naturalization each day that Congress is in session,
4. naturalized after at least 5 years as lawful permanent residents,
5. naturalized after completing a term of at least two years of
     honorable active service in the armed forces,
6. born outside of the United States to a citizen and a spouse eligible for
     naturalization through a marriage that has endured at least two years,
7. born to citizen as a result of an unlawful assault within the
     United States that was reported to authorities within 30 days.

Persons born in the United States "subject to the jurisdiction thereof" and ineligible for citizenship should be United States Nationals, like the people of American Samoa, and should not be able to vote in federal elections or serve on federal juries while residing within the US proper. Under my proposal such persons would be eligible for naturalization and their children could be born citizens, if one parent was a citizen.

The need to amend the Constitution to restrict the decennial reapportionment of Congress following the Census to considering the number of citizens eligible to vote who are resident within each state follows from a flaw in the construction of the XIVth Amendment. The relevant sections of that amendment are;
Section 1. All persons born or naturalized in the United States, and subject to the jurisdiction thereof, are citizens of the United States and of the State wherein they reside. (...)

Section 2. Representatives shall be apportioned among the several States according to their respective numbers, counting the whole number of persons in each State, excluding Indians not taxed. But when the right to vote at any election for the choice of electors for President and Vice President of the United States, Representatives in Congress, the Executive and Judicial officers of a State, or the members of the Legislature thereof, is denied to any of the male inhabitants of such State, being twenty-one years of age, and citizens of the United States, or in any way abridged, except for participation in rebellion, or other crime, the basis of representation therein shall be reduced in the proportion which the number of such male citizens shall bear to the whole number of male citizens twenty-one years of age in such State.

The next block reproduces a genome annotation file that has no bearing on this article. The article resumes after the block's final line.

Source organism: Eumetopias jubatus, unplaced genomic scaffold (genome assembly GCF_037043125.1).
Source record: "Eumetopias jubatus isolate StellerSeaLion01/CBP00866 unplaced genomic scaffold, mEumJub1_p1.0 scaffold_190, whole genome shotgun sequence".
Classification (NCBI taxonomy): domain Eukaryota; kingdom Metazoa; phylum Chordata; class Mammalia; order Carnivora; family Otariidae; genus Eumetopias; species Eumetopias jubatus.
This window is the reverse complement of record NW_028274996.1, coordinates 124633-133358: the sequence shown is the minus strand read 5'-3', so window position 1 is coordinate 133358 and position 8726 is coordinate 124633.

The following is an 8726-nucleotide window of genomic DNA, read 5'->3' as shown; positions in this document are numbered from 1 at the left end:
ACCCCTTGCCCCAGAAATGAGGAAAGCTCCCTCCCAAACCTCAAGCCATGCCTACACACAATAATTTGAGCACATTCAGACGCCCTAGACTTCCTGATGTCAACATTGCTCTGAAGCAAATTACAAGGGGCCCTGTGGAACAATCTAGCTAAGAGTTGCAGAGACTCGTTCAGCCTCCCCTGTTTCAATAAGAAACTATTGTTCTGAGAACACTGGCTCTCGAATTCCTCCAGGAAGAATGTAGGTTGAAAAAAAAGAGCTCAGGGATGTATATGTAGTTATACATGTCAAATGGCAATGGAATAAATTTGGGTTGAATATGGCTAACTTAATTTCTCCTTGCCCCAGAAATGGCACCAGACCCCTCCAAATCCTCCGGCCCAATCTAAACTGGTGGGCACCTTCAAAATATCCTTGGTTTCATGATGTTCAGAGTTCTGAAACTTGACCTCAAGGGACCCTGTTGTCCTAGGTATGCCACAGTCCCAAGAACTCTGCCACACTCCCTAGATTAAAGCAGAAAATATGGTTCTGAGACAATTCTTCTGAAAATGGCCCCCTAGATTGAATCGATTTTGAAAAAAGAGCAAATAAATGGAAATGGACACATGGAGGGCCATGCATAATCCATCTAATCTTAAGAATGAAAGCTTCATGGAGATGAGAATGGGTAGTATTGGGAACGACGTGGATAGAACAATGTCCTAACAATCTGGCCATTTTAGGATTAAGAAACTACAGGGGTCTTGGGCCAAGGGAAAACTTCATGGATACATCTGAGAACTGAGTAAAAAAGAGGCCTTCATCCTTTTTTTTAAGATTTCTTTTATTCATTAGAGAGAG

The "subject to the jurisdiction thereof" clause in section 1 exempts children born to; foreign sovereigns, ambassadors, on foreign warships, and to camp followers of invading armies. While that may be seen to include the children of millions of illegal aliens it would be better to close the anchor baby hole with a clearer statement. The wording of section 2 was designed to punish States that were preventing former slaves from voting by threatening to reduce their representation in Congress. I do not believe that clause has ever been used. After the Civil War no one considered the possibility of illegal immigrants having an effect on the apportionment of Congress. There is no way to correct this problem without a new Amendment to the Constitution.